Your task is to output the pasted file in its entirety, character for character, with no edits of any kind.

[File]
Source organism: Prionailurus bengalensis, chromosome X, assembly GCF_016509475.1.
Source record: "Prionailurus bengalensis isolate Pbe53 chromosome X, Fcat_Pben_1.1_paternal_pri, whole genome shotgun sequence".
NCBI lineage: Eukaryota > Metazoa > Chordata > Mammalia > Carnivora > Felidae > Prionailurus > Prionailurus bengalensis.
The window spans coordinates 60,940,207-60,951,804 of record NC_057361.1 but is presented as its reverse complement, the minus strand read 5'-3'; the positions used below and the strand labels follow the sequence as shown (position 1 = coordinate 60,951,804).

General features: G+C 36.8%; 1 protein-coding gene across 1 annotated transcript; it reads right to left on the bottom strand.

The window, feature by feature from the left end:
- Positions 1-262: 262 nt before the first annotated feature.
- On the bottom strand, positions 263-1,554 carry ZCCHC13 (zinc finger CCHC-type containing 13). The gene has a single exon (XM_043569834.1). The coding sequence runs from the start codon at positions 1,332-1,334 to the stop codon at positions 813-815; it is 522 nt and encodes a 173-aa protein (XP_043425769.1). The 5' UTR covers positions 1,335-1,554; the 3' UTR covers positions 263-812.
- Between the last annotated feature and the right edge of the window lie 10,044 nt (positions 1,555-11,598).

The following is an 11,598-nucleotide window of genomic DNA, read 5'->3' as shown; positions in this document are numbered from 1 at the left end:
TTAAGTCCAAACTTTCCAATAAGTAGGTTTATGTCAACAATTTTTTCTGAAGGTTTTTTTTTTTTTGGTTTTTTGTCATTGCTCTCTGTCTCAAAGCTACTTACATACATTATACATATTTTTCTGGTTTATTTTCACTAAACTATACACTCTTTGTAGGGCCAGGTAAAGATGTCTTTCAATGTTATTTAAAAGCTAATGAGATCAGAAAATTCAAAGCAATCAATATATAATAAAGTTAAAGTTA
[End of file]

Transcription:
Source organism: Prionailurus bengalensis, chromosome X, assembly GCF_016509475.1.
Source record: "Prionailurus bengalensis isolate Pbe53 chromosome X, Fcat_Pben_1.1_paternal_pri, whole genome shotgun sequence".
NCBI lineage: Eukaryota > Metazoa > Chordata > Mammalia > Carnivora > Felidae > Prionailurus > Prionailurus bengalensis.
The window spans coordinates 60,940,207-60,951,804 of record NC_057361.1 but is presented as its reverse complement, the minus strand read 5'-3'; the positions used below and the strand labels follow the sequence as shown (position 1 = coordinate 60,951,804).

General features: G+C 36.8%; 1 protein-coding gene across 1 annotated transcript; it reads right to left on the bottom strand.

The window, feature by feature from the left end:
- Positions 1-262: 262 nt before the first annotated feature.
- On the bottom strand, positions 263-1,554 carry ZCCHC13 (zinc finger CCHC-type containing 13). The gene has a single exon (XM_043569834.1). The coding sequence runs from the start codon at positions 1,332-1,334 to the stop codon at positions 813-815; it is 522 nt and encodes a 173-aa protein (XP_043425769.1). The 5' UTR covers positions 1,335-1,554; the 3' UTR covers positions 263-812.
- Between the last annotated feature and the right edge of the window lie 10,044 nt (positions 1,555-11,598).

The following is an 11,598-nucleotide window of genomic DNA, read 5'->3' as shown; positions in this document are numbered from 1 at the left end:
TTAAGTCCAAACTTTCCAATAAGTAGGTTTATGTCAACAATTTTTTCTGAAGGTTTTTTTTTTTTTGGTTTTTTGTCATTGCTCTCTGTCTCAAAGCTACTTACATACATTATACATATTTTTCTGGTTTATTTTCACTAAACTATACACTCTTTGTAGGGCCAGGTAAAGATGTCTTTCAATGTTATTTAAAAGCTAATGAGATCAGAAAATTCAAAGCAATCAATATATAATAAAGTTAAAGTTA